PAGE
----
Vallaree Goodwin v. Kebede G. Hanebis

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Court Description:

Authoring Judge: Judge Kenny Armstrong

Trial Court Judge: Judge Joseph P. Binkley, Jr.

This is an appeal from a judgment entered on a jury verdict. The case arises from a motor vehicle accident. The jury returned a verdict in favor of Appellee, and the trial court entered a final judgment for $68,995.02. Because the trial court erred in excluding relevant medical records, we reverse the judgment and remand for a new jury trial.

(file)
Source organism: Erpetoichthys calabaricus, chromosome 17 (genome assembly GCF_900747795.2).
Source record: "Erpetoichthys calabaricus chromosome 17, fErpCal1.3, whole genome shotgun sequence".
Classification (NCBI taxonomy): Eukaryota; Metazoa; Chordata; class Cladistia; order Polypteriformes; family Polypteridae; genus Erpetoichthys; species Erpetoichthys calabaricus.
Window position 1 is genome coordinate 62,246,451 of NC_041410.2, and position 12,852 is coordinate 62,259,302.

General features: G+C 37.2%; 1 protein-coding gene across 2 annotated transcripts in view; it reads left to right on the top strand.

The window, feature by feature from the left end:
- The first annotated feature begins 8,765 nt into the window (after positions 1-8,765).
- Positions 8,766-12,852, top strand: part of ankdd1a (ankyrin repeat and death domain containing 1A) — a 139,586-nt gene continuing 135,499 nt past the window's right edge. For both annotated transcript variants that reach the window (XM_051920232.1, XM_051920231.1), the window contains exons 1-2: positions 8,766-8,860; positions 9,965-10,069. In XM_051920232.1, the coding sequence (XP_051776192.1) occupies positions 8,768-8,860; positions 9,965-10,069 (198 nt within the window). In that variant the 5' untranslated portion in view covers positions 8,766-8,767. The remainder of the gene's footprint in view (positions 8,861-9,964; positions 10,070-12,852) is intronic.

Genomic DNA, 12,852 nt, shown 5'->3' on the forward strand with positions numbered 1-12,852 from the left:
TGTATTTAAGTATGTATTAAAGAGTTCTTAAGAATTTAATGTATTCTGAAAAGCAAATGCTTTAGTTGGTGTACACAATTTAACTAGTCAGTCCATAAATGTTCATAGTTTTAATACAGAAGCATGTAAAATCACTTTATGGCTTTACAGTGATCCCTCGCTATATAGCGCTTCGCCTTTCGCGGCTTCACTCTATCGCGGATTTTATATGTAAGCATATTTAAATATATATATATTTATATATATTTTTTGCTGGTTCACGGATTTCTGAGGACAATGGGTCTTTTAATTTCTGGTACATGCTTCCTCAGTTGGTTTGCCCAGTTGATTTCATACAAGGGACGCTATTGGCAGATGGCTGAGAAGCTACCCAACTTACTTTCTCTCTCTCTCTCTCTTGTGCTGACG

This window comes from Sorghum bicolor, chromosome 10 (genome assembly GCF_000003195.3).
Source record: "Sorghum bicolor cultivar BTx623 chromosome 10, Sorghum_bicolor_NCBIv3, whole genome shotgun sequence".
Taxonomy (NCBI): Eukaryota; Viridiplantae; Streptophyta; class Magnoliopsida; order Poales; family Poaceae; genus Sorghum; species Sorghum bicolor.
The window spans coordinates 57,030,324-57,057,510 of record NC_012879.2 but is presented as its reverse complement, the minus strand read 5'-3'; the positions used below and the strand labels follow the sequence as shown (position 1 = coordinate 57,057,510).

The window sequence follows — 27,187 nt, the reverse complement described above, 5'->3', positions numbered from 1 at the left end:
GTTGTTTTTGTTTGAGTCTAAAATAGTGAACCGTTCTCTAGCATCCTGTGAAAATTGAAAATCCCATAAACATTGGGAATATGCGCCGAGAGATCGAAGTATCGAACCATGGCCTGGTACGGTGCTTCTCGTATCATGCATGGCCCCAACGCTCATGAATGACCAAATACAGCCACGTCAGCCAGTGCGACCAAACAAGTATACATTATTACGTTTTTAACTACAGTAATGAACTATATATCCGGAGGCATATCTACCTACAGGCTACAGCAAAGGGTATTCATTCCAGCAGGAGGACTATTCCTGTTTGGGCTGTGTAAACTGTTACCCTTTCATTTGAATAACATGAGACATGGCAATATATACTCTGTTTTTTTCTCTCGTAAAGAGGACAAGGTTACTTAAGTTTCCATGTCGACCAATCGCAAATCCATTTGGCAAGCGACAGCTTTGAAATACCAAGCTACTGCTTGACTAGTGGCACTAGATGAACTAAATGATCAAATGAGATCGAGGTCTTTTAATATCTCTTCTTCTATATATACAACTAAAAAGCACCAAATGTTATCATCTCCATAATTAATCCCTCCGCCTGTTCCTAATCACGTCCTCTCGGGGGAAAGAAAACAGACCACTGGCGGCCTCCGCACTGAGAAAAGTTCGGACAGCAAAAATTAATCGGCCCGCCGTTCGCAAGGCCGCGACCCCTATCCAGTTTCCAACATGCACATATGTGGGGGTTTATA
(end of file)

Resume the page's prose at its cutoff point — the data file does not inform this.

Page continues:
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08/29/2018 IN THE COURT OF APPEALS OF TENNESSEE AT NASHVILLE May 23, 2018 Session VALLAREE GOODWIN v. KEBEDE G. HANEBIS Appeal from the Circuit Court for Davidson County No. 15C3351 Joseph P. Binkley, Jr., Judge ___________________________________ No. M2017-01689-COA-R3-CV ___________________________________ This is an appeal from a judgment entered on a jury verdict. The case arises from a motor vehicle accident. The jury returned a verdict in favor of Appellee, and the trial court entered a final judgment for $68,995.02. Because the trial court erred in excluding relevant medical records, we reverse the judgment and remand for a new jury trial. Tenn. R. App. P. 3 Appeal as of Right; Judgment of the Circuit Court Reversed and Remanded KENNY ARMSTRONG, J., delivered the opinion of the court, in which J. STEVEN STAFFORD, P.J., W.S. and ARNOLD B. GOLDIN, J., joined. Nathan E. Shelby and Jennifer Vallor Ivy, Nashville, Tennessee, for the appellant, Kebede G. Hanebis. Susan Neal Williams, Nashville, Tennessee, for the appellee, Vallaree Goodwin. OPINION I. Background In September 2015, Valleree Goodwin (“Appellee”) filed a lawsuit against Kebede Hanabis (“Appellant”). The complaint alleged that Appellant was negligent in operating his minivan and caused an accident resulting in injuries to Ms. Goodwin. The case ultimately proceeded to trial before a jury. The jury returned a verdict in favor of Appellee totaling $70,000. The jury awarded the following damages: Medical Expenses Lost Wages Physical Pain & Mental Suffering – Past Physical Pain & Mental Suffering – Future Permanent Injury Loss of Enjoyment of Life – Past Loss of Enjoyment of Life – Future $12,180.56 $10,234.03 $18,414.59 $5,000.00 $10,000.00 $10,000.00 $20,000.00 The trial court granted a remittitur of $1,004.98 because the jury’s award for medical expenses exceeded the amount entered into evidence at trial. On May 11, 2017, the trial court entered a final judgment in favor of Appellee for $68,995.02. The trial court denied Appellant’s motion for a new trial by order of August 1, 2017.1 Appellant appeals. II. Issues Appellant raises twelve issues for review as stated in his brief: 1. 2. 3. 4. 5. 6. 7. 1 Whether a new trial is warranted based on the jury’s awards to Goodwin for permanent injury without competent medical testimony to establish permanency. Whether a new trial is warranted based on the jury’s awards to Goodwin for future pain and suffering without competent medical testimony to establish permanency. Whether a new trial is warranted based on the jury’s awards to Goodwin for future loss of enjoyment of life without competent medical testimony to establish permanency. Whether a new trial is warranted based on the trial court excluding Goodwin’s medical records that contained evidence of injuries she suffered prior to the accident at issue. Whether a new trial is warranted based on the trial court excluding testimony concerning Goodwin’s pre-accident MRI. Whether a new trial is warranted based on the trial court admitting Goodwin’s post-accident MRI results without proper authentication. Whether a new trial is warranted based on the trial court excluding testimony from Dr. Clendenin regarding the reasonableness of medical expenses he charged. As required by Tenn. R. App. P., Rule 3(e), Appellants motion for a new trial raised all the issues raised in this appeal. -2- 8. 9. 10. 11. 12. Whether a new trial is warranted based on the trial court permitted [sic] Goodwin to impeach Hanebis with evidence of prior traffic citations. Whether a new trial is warranted based on the trial court admitting photographs of Hanebis’s vehicle after the repair shop had already removed the vehicle’s bumper. Whether a new trial is warranted based on the trial court instructing the jury. Whether a new trial is warranted based on the excessive verdict awarded to Goodwin for her lost wages or, in the alternative, whether the verdict should be decreased to reflect the evidence submitted at trial. Whether a new trial is warranted based on the cumulative effect of all of the aforementioned errors. III. Standard of Review The standard of review when examining a jury verdict approved by the trial court is whether there is any material evidence to support the verdict. Tenn. R. App. P. 13(d); Cooper v. Tabb, 347 S.W.3d 207, 217 (Tenn. Ct. App. 2010). To determine if material evidence supports the jury’s verdict, the appellate court shall: “(1) take the strongest legitimate view of all the evidence in favor of the verdict; (2) assume the truth of all evidence that supports the verdict; (3) allow all reasonable inferences to sustain the verdict; and (4) discard all [countervailing] evidence.” Barnes v. Goodyear Tire & Rubber Co., 48 S.W.3d 698, 704 (Tenn. 2000) (citing Crabtree Masonry Co., Inc. v. C & R Constr., Inc., 575 S.W.2d 4, 5 (Tenn. 1978)). IV. Admission and Exclusion of Evidence Many of Appellant’s issues concern the trial court’s admission or exclusion of medical evidence. The admissibility of evidence is within the trial court’s sound discretion, and we review the trial court’s decision to admit or exclude evidence by an abuse of discretion standard. Mercer v. Vanderbilt Univ., Inc., 134 S.W.3d 121, 131 (Tenn. 2004); Otis v. Cambridge Mut. Fire Ins. Co., 850 S.W.2d 439, 442 (Tenn. 1992); see Tenn. R. Evid. 401. Under the abuse of discretion standard, a reviewing court cannot substitute its judgment for the trial court’s judgment. Wright ex rel. Wright v. Wright, 337 S.W.3d 166, 176 (Tenn. 2011); Eldridge v. Eldridge, 42 S.W.3d 82, 85 (Tenn. 2001). Rather, a reviewing court will find an abuse of discretion only if the trial court “applied incorrect legal standards, reached an illogical conclusion, based its decision on a clearly erroneous assessment of the evidence, or employ[ed] reasoning that causes an injustice to the complaining party.” Konvalinka v. Chattanooga-Hamilton Cnty. Hosp. -3- Auth., 249 S.W.3d 346, 358 (Tenn. 2008); see also Lee Med., Inc. v. Beecher, 312 S.W.3d 515, 524 (Tenn. 2010). A party is entitled to reversal of the jury’s verdict only if the trial court’s error would have “more probably than not affected the judgment or would result in prejudice to the judicial process.” Tenn. R. App. P. 36(b); Flax v. DaimlerChrysler Corp., 272 S.W.3d 521, 544 (Tenn. 2008); Cumulus Broad., Inc. v. Shim, 226 S.W.3d 366, 375 (Tenn. 2007). On January 27, 2017, Appellee filed a motion in limine to exclude Appellee’s prior medical records from Greenview Medical Group and Bowling Green Medical Clinic. In her motion, Appellee argued that Appellant intended to use her prior medical records to show that Appellee received medical treatment prior to the accident for pain and injuries she alleged were caused by the accident. Appellee further argued in her motion that Appellant “clearly wishes to introduce these records to argue that [Appellee] had preexisting conditions that caused the injuries complained of in this lawsuit.” On February 23, 2017, the trial court granted Appellee’s motion in limine. The trial court excluded the records of Greenview Medical Group and Bowling Green Medical Clinic, finding that “expert proof is required to prove causation.” Additionally, the trial court prohibited Appellant from disclosing at trial, where Appellee was “treated for these pre-existing conditions,” but allowed Appellant to inquire whether Appellee received medical treatment prior to the accident. On appeal, Appellant argues that the trial court erred in excluding the foregoing medical records. Specifically, Appellant contends that the medical records were admissible under Tennessee Code Annotated section 24-7-122, which provides, in relevant part: (b) Medical records or reproductions of medical records, when duly certified by their custodian, physician, physical therapist or chiropractor, need not be identified at the trial and may be used in any manner in which records identified at the trial by these persons could be used. The records shall be accompanied by a statement signed by the person containing the following information: (1) The person has authority to certify the records; (2) The copy is a true copy of all the records described in the subpoena; and (3) The records were prepared by the personnel of the company acting under the control of the company, in the ordinary course of business. (c) When records or reproductions of records are used at trial pursuant to this section, the party desiring to use the records or reproductions in -4- evidence shall serve the opposing party with a copy of the records or reproductions no later than sixty (60) days before the trial, with notice that the records or reproductions may be offered in evidence, notwithstanding any other rules or statutes to the contrary. Tenn. Code Ann. § 24-7-122 (emphasis added). Citing this statute, Appellant filed a motion asking the trial court to reconsider its decision to exclude certain medical records. By order of April 26, 2017, the trial court denied the motion, stating that the records could be allowed only if the records “have been produced in conjunction with an affidavit that complies with the requirements of Rule 902 (11)” of the Tennessee Rules of Evidence. The trial court concluded that “the affidavits presented with the Bowling Green Medical Clinic records and the Summit Medical Center Records do not comply with the requirements of Rule 902 (11), Tenn. R. Evid. Accordingly, those records are prohibited from being introduced in their entirety.”2 The order further prohibited the entry of any medical records that were “cumulative of other admitted testimony or evidence” and ordered that, before attempting to introduce such records, “[Appellant’s] counsel will present such record to [Appellee’s] counsel, and, if counsel cannot reach an agreement about the admissibility of the proffered records, then a bench conference will be held to determine the admissibility of any record.” As set out above, in excluding the Bowling Green Medical Clinic and Summit Medical Center records, the trial court relied on Tennessee Rule of Evidence 902 (11), which states: (11) Certified Records of Regularly Conducted Activity. The original or a duplicate of a domestic record of regularly conducted activity that would be admissible under Rule 803(6) if accompanied by an affidavit of its custodian or other qualified person certifying that the record(A) was made at or near the time of the occurrence of the matters set forth by, or from information transmitted by, a person with knowledge of and a business duty to record or transmit those matters; (B) was kept in the course of the regularly conducted activity; and (C) was made by the regularly conducted activity as a regular practice. A party intending to offer a record into evidence under this paragraph must provide written notice of that intention to all adverse parties, and must make the record and declaration available for inspection sufficiently in 2 The order is silent concerning the records from Greenview Medical Group that were excluded in the February 23, 2017 order. -5- advance of their offer into evidence to provide an adverse party with a fair opportunity to challenge them. Tenn. R. Evid. 902(11). The records from Bowling Green Medical Clinic, which were entered as Trial Exhibit 21 for identification only, are not accompanied by the affidavit required under Tennessee Rules of Evidence 803(6) and 902(11). In the absence of the required affidavit, we cannot conclude that the trial court erred or otherwise abused its discretion in excluding the Bowling Green Medical Clinic records. However, as to the records of Greenview Medical Group, which were entered as Trial Exhibit 20 for identification only, and Summit Medical Center, which were entered as Trial Exhibit 22 for identification only, these records were proffered with an affidavit from an authorized custodian of records. From our review, the affidavits fully comply with the requirements under Tennessee Rule of Evidence 902(11). Furthermore, it is undisputed that Appellant provided Appellee written notice of its intent to use these records well in advance of the trial. The trial court, therefore, erred in excluding the medical records of Greenview Medical Group and Summit Medical Center. This conclusion, however, does not end our inquiry. The erroneous admission or exclusion of evidence is subject to harmless error analysis under Rule 36(b) of the Tennessee Rules of Appellate Procedure. Blackburn v. Murphy, 737 S.W.2d 529, 533-34 (Tenn. 1987). Rule 36(b) of the Tennessee Rules of Appellate Procedure provides A final judgment from which relief is available and otherwise appropriate shall not be set aside unless, considering the whole record, error involving a substantial right more likely than not affected the judgment or would result in prejudice to the judicial process.... Tenn. R. App. P. 36(b). The Tennessee Supreme Court has held that an error committed in a civil trial is not harmless “if the trial court’s error would have more probably than not affected the judgment or would result in prejudice to the judicial process.” In re Estate of Smallman, 398 S.W.3d 134, 152-53 (Tenn. 2013); State v. Gomez, 367 S.W.3d 237, 249 (Tenn. 2012); Flax, 272 S.W.3d at 543; Blackburn, 737 S.W.2d at 533-34; Scott v. Jones Bros. Constr., 960 S.W.2d 589, 593 (Tenn. Ct. App. 1997); Pankow v. Mitchell, 737 S.W.2d 293, 297 (Tenn. Ct. App. 1987). In conducting a harmless error analysis in a jury case, it is incumbent upon the reviewing court to carefully examine the whole record to determine whether the admission or exclusion of the evidence more probably than not influenced the jury’s verdict. The reviewing court should consider the substance of the evidence and its -6- relation to other evidence in the case in the context of the case’s peculiar facts and circumstances. See Blankenship v. State, 410 S.W.2d 159, 161 (Tenn. 1966); Keith v. Murfreesboro Livestock Market, Inc., 780 S.W.2d 751, 758 (Tenn. Ct. App. 1989). In assessing the amount of weight a juror probably would have placed on the evidence, the reviewing court should take into account whether the facts present a close case or whether the point at issue is not clearly established by the proof. Smallman, 398 S.W.3d at 152-53 (citations omitted). A finding of either supports the conclusion that introduction [or exclusion] of the evidence was harmful error. Id. Tennessee Code Annotated section 24-7-122, supra, states that medical records, when duly certified may be “used in any manner.” Here, the jury awarded the full measure of Appellant’s medical expenses, (and in fact, more than claimed such that the trial court granted remittitur). Although the exacerbation of an injury is compensable, a defendant has the right to put on proof that the injury is an exacerbation of a pre-existing condition. To this end, one of the records from Summit Medical Center shows the following regarding Appellee: “She states she has a history of L5-S1 disc buldge [sic] that she was supposed to have surgery for . . . but she refused.” As a result of the trial court’s ruling, the jury was never able to see these prior medical records and consider the earlier diagnosis, despite the records being compliant with Tennessee Code Annotated section 24-7-122 and the requirements of Rule 902(11) of the Tennessee Rules of Evidence. Without these medical records, Appellant was unable to contradict or call into question Appellee’s testimony regarding her prior injuries and whether her current medical condition predated her accident with Appellant. In our view, the improperly excluded evidence was significant and clearly relevant considering the injuries complained of by Appellee. Accordingly, we conclude that the trial court’s decision to exclude Appellee’s prior medical records from the Greenview Medical Group and Summit Medical Center prejudiced the judicial process and more probably than not affected the jury’s verdict in this case. Our holding on this issue pretermits discussion of the remaining issues on appeal, and, as such, we express no opinion regarding the trial court’s rulings on these other issues. V. Conclusion For the foregoing reasons, we reverse the trial court’s judgment on the jury’s verdict. The case is remanded for a new jury trial and for such further proceedings as may be necessary and are consistent with this opinion. Costs on the appeal are assessed to the Appellee, Valleree Goodwin, for all of which execution may issue if necessary. _________________________________ KENNY ARMSTRONG, JUDGE -7-